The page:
• Sitka Local Foods Network gets mentions in Juneau Empire, Daily Sitka Sentinel, Capital City Weekly and on APRN’s Talk of Alaska show

The Sunday edition of the Juneau Empire and Monday edition of the Daily Sitka Sentinel (Page 4) both featured a press release about a Sitka Local Foods Network-hosted presentation about “Growing in Sitka and Southeast Alaska: The Food of Today, Tomorrow and 200 Years Ago” that takes place at 5 p.m. this Friday, Oct. 16, at the Kettleson Memorial Library. The presentation is by UAS anthropology student Elizabeth Kunibe of Juneau, who has spent the last six years researching traditional gardens in Southeast Alaska. The presentation also received a write-up in this week’s issue of Capital City Weekly that came out on Wednesday.

Monday’s issue of the Daily Sitka Sentinel also featured a press release about a put-the-garden-to-bed work party the Sitka Local Foods network is hosting from 10 a.m. to 1 p.m. on Saturday, Oct. 17, at the St. Peter’s Fellowship Farm.

On Tuesday, the Alaska Public Radio Network’s statewide call-in show “Talk of Alaska” was about food security and during the show the work of the Sitka Local Foods Network was mentioned. The Talk of Alaska topic on food security was a preview of the Bioneers In Alaska conference this weekend (Oct. 16-18) in Anchorage where food security will be one of the topics. Kerry MacLane, president of the Sitka Local Foods Network, is supposed to travel to Anchorage to participate in the conference.

In addition to the Sitka Local Foods Network mentions, there has been a lot of other local foods news around Alaska this week.

In Sunday’s Juneau Empire, Ginny Mahar (a chef at Rainbow Foods) wrote a column featuring a mac and cheese recipe with king crab. Ginny also writes the Food-G blog, which features a lot of local foods recipes for Southeast Alaska.

Also in Sunday’s Juneau Empire was an article about the Alaska Native Brotherhood/Alaska Native Sisterhood Grand Camp meeting in Juneau and discussion about subsistence fishing rights following the recent arrest of Sen. Albert Kookesh.

In this week’s Capital City Weekly, there is an article from Carla Peterson about the chocolate lily and how to prepare this edible plant for food.

In the Alaska Newsreader blog Wednesday on the Anchorage Daily News Web site was a link to a feature from TheDailyGreen.com, which listed Anchorage ninth among U.S. cities in per capita space given to community gardens. The list (opens as PDF document) was compiled by the Trust for Public Land, and it had a distinct Northwest feel with Seattle ranked No. 1 and Portland, Ore., was No. 2. Click here to learn more about Anchorage’s community gardens program.

In his Anchorage Daily News garden column last week, Jeff Lowenfels wrote about planting garlic now for spring flowers and an August crop.

The Mat-Su Frontiersman recently ran an article about a sustainability project at the University of Alaska Fairbanks Mat-Su College where students were gathering organic spuds.

Finally, while this isn’t about Alaska, you might want to read an article about efforts to preserve our biodiversity so we don’t lose more food plant varieties and why these efforts are important.

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• Recent articles highlight food security issue in rural Alaska

The New York Times on Saturday ran a lengthy article by former Fairbanks Daily News-Miner reporter Stefan Milkowski about how weak runs of king salmon are hurting Yukon River communities. The article is datelined from the village of Marshall, near the mouth of the Yukon River, where villagers already are feeling the pinch of no salmon to fill their freezers for the winter.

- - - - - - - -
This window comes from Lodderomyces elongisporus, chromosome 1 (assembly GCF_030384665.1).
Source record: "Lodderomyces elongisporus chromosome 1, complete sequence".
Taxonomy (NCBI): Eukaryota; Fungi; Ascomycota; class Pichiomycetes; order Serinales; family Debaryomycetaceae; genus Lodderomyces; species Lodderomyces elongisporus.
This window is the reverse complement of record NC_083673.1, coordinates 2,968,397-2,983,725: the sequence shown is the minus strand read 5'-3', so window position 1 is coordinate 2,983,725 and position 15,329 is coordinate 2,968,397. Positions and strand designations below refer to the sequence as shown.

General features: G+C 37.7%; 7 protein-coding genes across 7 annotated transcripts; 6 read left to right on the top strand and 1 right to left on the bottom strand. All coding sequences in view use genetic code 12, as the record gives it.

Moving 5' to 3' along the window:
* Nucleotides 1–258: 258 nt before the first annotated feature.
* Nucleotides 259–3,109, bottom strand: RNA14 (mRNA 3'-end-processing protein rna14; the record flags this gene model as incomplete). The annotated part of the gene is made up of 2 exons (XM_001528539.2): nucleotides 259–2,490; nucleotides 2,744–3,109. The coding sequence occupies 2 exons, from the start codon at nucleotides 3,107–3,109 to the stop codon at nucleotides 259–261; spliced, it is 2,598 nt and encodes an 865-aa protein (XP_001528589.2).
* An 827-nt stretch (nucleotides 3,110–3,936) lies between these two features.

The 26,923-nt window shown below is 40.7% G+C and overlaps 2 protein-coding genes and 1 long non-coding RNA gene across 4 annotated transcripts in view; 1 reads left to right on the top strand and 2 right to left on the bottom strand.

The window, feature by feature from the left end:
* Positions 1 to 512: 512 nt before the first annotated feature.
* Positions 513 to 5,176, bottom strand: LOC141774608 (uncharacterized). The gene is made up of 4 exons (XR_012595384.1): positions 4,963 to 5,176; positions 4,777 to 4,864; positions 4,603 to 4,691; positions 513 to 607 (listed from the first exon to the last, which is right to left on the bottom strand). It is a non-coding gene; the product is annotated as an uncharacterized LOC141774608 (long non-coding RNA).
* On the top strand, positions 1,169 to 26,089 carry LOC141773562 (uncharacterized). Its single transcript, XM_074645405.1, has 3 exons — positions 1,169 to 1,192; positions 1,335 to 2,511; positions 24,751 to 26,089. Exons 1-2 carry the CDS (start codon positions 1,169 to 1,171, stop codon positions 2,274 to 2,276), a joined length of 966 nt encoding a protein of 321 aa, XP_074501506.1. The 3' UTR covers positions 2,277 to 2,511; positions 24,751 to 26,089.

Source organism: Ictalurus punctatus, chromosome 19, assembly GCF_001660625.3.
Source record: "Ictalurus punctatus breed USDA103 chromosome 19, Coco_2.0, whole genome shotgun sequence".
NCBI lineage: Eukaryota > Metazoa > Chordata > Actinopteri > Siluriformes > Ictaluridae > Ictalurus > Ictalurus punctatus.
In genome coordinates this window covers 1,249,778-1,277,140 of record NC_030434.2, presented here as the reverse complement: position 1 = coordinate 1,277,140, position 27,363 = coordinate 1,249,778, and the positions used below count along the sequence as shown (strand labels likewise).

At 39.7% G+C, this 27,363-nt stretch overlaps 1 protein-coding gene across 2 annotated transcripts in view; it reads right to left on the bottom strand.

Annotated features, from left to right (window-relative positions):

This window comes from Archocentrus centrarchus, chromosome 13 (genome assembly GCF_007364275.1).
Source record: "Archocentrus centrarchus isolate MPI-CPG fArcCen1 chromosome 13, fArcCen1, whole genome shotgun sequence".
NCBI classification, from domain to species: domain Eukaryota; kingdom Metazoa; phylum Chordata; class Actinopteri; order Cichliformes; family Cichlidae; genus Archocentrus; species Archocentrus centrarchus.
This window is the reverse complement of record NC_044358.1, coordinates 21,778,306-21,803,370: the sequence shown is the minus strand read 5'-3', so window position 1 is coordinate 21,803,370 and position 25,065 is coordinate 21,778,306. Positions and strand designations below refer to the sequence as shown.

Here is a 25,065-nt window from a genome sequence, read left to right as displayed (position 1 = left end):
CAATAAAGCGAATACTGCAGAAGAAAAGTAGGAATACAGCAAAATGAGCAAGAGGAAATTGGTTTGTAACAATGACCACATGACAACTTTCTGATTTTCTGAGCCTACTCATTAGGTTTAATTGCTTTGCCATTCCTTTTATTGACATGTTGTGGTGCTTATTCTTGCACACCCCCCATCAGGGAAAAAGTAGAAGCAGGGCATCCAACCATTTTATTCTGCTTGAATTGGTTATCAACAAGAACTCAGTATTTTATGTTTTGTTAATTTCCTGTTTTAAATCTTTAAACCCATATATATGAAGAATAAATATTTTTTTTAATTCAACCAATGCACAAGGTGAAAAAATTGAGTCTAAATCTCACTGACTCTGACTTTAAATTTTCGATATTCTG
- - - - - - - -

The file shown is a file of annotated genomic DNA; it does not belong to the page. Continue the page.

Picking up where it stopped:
This is a region where heating oil costs $7 a gallon and a can of condensed milk goes for nearly $4. It also is a region that last year faced critical food shortages last year, with many faith groups from around the country sending food to help tide the residents through the winter. Click here to read accounts from “Anonymous Bloggers” about last year’s airlift and what villagers are doing to prepare for this winter.

The food shortages resulted in some July protest fisheries, which resulted in the arrest of the only police officer in Marshall, Jason Isaac, who joined other villagers in claiming state and federal fish and wildlife officials were more concerned with a Canadian fish treaty than they were about rural Alaskans. The Tundra Drums reports that 67,000 Yukon kings reached Canada, about 10,000 to 13,000 more than the treaty called for.

In relatively close-by Bethel, Tim Meyers and his wife Lisa have helped their communities food security with Meyer’s Farm, which is growing enough fruits and vegetables that Bethel residents can buy weekly boxes of locally grown produce for $30. This shows that local produce can be grown in rural Alaska to reduce our dependency on store-bought food.

Food security also hits closer to home, where state Sen. Albert Kookesh of Angoon faces a trial over subsistence fishing practices near his home village.

Not all of the local foods news in Alaska is gloom and doom this week. The Fairbanks Daily News-Miner featured a story on Monday about the growth of the Delta Meat and Sausage plant in Delta Junction, which processes locally raised Galloway cattle and game meat shot by local hunters.

Also, this week’s Chilkat Valley News (Haines weekly) included a brief item about a Haines moose hunter who was the beneficiary of a snow goose dropped by a hawk that didn’t have the strength to carry its prey.

Finally, the Alaska Dispatch site includes an update on the inaugural Alaska Local Food Film Festival, which runs from Oct. 2-8 at the Beartooth Theatrepub and Grill in Anchorage. Sitka filmmaker Ellen Frankenstein presented her movie “Eating Alaska” on Sunday, Oct. 4.